“That said, as someone who has either run a team or been part of the group within a team responsible for doing so for over 20 years, I do understand that on occasions a team will simply be caught out with a wave of one-off issues.  It is for this situation that I think guest rules should be available.”

Strategies

So what are the different solutions that our slowpitch leagues have found to deal with the issue?

The MSL summarized the responses they received around a series of questions:

1. How many guests are allowed?
Only the GLMSL allows more than two guests in any line-up (but has other restrictions). Most allow two guests, as we do, though the EMSL allows only one except for new teams who are allowed more in their first two years.  Some leagues have further restrictions related to gender: Oxford allows one of each, or two females, but not two males. Solent allows only one player of each gender.


2. Are there any restrictions on who can guest?
In the GLSML, with its six divisions, and also in Edinburgh, guests cannot play “down”, though the GLSML has a system of clubs which allow a limited number of guests to do so.  In Bristol, Division 1 players cannot guest in Division 3.  In Solent, players must be “equal to, or less able than the player or players they are replacing”.  They have a system whereby guests must be declared 48 hours beforehand and the opposing captain can veto the choice.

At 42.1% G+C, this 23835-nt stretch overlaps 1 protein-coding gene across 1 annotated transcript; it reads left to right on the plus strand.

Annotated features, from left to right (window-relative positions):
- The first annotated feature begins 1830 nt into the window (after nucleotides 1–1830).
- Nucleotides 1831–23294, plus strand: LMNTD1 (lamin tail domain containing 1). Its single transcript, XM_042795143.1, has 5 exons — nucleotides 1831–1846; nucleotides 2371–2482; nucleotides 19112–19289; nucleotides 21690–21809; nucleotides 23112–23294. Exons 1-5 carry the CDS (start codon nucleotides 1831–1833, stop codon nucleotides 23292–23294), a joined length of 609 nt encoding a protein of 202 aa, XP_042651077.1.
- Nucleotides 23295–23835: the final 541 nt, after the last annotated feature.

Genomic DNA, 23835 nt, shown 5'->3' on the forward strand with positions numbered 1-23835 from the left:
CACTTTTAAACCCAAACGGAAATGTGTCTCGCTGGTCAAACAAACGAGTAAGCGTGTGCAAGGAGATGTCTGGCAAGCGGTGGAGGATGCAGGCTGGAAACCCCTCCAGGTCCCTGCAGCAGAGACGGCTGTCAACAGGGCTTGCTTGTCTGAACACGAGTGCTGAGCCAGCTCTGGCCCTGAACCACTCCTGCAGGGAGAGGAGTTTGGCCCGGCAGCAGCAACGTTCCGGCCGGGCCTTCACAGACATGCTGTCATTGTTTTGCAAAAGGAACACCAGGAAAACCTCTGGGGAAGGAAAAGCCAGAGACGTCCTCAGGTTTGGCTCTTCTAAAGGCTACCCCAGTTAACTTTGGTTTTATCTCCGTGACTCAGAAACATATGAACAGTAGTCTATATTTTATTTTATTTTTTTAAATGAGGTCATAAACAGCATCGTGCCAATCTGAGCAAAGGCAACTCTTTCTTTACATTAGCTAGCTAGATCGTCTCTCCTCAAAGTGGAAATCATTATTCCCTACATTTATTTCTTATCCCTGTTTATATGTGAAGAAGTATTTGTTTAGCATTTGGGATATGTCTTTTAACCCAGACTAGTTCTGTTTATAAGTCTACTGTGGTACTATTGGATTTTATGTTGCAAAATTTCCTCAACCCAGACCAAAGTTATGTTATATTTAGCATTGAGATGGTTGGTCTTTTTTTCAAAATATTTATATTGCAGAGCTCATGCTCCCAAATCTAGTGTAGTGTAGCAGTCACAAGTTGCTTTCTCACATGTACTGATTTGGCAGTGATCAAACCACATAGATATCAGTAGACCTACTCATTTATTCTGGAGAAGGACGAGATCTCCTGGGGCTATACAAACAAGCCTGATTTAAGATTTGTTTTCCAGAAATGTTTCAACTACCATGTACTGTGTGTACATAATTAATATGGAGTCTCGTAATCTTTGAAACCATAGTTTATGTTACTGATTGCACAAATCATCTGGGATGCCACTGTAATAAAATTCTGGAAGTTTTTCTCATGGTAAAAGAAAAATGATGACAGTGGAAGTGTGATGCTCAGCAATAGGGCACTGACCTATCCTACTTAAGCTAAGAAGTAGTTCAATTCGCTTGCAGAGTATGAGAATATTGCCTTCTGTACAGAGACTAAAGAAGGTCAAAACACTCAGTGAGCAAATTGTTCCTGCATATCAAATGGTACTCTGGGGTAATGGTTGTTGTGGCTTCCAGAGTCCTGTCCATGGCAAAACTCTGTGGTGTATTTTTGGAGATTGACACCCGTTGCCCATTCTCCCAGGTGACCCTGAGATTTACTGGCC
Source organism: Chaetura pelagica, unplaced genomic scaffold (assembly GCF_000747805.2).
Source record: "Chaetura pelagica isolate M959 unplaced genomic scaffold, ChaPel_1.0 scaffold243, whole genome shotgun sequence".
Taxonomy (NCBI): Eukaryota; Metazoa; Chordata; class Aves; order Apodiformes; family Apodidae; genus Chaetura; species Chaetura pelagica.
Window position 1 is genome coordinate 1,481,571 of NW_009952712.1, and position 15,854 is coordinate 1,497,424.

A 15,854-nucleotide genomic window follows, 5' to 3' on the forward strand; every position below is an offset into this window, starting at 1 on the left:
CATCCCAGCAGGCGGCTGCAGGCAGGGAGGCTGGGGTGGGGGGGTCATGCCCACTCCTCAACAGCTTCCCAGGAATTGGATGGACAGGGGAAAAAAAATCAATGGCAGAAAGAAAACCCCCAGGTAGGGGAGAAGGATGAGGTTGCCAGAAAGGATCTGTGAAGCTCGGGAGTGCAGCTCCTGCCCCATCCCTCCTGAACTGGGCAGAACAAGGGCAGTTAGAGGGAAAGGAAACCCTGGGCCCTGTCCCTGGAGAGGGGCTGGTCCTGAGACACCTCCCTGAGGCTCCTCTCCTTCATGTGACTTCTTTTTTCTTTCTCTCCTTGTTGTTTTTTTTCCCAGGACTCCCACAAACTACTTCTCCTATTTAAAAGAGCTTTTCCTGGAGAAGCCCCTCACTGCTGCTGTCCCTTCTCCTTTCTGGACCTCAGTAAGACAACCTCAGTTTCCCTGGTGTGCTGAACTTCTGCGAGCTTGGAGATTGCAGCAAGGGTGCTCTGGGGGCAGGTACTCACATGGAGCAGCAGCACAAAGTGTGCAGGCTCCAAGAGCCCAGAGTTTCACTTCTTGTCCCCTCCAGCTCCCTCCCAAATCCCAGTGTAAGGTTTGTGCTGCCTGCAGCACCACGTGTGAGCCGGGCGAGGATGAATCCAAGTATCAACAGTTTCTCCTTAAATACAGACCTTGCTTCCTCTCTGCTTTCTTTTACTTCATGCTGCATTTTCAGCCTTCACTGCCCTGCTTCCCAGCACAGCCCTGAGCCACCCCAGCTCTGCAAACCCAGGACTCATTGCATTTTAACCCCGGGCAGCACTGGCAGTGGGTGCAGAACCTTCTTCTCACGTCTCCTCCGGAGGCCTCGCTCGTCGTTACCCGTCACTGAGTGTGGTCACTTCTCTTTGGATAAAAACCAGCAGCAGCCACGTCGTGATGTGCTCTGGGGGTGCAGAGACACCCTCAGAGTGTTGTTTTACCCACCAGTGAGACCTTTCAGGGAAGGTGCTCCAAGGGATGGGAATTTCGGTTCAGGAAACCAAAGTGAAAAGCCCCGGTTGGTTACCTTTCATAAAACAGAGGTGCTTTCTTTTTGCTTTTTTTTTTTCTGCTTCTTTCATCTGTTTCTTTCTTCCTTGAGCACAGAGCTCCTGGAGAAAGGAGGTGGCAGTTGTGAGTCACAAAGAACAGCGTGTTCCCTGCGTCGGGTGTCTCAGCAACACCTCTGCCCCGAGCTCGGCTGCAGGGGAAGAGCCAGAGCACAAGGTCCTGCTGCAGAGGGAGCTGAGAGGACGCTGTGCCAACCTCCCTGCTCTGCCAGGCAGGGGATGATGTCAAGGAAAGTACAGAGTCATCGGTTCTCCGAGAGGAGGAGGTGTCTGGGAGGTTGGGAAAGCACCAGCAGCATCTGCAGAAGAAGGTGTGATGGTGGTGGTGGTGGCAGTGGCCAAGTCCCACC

3. Do rostered players take precedence?
In Cardiff and Oxford, if 10 rostered players are available, no guests are allowed.  In Oxford, a guest pitcher is allowed, who must be replaced in the batting line-up by a DH. 


4. Can you play 6-and-6 with guests?
Explicitly not in Bristol, nor in NSL 2.  The Cardiff and Oxford rules which mention “10 rostered players” may imply this too.  In Solent, the guest cannot be an EP, so that might also imply that playing 6-and-6 is excluded.


5. Are there batting and fielding restrictions?
Yes, in every league: guests being required to play catcher or in right field and batting at the bottom of the order is almost universal.  A few leagues allow the guest to pitch, and just one (Oxford) allows the guest in the infield, but then only if the gender balance rules require this.  Manchester is the only league that allows a guest to play first base, and our "field anywhere" rule for guests “playing up" is not found elsewhere.


6. Are there restrictions on guest use over the season?
In the GLSML and Cardiff, an individual can appear as a guest for the same team a maximum of three times; after that, in the GLSML, they must then transfer to that team.  In Bristol, each team is allowed just five guests a season.  In NSL 2 you are allowed two guests per day, who must be different people.  Elsewhere, as in Manchester, an individual can effectively play for two teams throughout an entire season.